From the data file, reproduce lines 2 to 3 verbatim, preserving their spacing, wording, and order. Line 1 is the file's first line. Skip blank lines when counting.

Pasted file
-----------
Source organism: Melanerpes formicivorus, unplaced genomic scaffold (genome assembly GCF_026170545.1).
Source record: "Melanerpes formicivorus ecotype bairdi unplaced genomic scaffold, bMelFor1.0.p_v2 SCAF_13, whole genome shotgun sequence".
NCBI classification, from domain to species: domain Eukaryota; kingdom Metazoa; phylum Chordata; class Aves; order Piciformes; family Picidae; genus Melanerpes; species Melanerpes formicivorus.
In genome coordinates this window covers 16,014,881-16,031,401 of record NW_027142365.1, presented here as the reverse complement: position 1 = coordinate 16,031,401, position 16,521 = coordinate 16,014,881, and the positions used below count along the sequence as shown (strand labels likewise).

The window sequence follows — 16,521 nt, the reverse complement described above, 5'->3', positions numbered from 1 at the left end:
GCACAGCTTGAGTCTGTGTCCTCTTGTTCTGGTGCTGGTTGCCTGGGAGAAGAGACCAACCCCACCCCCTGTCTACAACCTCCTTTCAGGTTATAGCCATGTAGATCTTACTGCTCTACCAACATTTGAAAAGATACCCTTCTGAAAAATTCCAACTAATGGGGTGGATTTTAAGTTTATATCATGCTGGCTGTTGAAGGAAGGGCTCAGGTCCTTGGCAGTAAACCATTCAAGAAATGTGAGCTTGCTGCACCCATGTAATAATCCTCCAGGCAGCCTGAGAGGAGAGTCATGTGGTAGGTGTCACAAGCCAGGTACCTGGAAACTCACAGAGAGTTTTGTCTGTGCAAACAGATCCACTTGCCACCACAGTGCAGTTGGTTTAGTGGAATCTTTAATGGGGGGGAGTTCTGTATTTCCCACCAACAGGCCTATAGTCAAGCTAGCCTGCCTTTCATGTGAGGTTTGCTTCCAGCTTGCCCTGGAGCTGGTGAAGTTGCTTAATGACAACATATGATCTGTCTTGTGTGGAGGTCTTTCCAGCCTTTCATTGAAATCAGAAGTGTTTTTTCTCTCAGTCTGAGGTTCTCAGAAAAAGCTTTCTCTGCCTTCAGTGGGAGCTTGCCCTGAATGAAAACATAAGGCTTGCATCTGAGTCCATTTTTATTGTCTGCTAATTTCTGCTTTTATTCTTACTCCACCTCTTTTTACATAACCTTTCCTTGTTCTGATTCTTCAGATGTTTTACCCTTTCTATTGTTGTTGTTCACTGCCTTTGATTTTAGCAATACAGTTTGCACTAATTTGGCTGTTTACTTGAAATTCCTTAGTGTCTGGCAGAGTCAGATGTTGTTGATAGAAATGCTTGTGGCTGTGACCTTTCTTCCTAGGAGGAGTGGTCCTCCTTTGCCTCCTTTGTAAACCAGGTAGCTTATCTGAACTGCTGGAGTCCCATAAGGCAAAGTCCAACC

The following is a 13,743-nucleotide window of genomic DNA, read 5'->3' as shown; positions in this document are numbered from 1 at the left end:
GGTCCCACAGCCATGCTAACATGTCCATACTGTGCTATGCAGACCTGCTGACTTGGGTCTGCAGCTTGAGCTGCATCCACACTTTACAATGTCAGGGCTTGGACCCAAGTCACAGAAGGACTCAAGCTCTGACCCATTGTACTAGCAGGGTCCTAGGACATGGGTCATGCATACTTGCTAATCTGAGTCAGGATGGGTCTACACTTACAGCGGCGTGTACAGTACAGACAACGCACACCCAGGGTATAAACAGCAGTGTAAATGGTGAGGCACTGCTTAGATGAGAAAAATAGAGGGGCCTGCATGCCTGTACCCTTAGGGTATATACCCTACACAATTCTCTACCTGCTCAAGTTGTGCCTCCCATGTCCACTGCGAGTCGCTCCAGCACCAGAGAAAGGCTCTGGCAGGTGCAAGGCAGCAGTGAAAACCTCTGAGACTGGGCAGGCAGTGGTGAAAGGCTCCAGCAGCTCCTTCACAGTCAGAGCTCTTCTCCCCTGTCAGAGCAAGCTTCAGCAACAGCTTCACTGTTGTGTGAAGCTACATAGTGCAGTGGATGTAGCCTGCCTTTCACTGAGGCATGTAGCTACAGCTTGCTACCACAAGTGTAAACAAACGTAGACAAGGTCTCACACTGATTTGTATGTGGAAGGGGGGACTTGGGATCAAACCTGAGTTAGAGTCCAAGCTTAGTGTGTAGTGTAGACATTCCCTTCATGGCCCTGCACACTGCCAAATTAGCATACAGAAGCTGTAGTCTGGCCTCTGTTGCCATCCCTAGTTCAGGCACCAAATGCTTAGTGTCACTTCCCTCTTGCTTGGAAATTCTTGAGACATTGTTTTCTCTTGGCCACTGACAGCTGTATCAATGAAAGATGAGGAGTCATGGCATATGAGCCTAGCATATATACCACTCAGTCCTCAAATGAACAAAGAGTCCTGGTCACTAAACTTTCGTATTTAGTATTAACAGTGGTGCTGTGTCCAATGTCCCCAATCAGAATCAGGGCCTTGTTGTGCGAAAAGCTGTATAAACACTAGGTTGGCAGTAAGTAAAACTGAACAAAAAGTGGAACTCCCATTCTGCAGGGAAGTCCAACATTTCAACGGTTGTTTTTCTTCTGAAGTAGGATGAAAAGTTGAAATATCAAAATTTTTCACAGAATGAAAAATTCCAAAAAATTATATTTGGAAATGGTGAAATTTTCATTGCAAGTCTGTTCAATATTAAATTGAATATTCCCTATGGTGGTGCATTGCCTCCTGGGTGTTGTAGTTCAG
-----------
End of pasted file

Source record: "Melanerpes formicivorus ecotype bairdi unplaced genomic scaffold, bMelFor1.0.p_v2 SCAF_13, whole genome shotgun sequence".
NCBI classification, from domain to species: domain Eukaryota; kingdom Metazoa; phylum Chordata; class Aves; order Piciformes; family Picidae; genus Melanerpes; species Melanerpes formicivorus.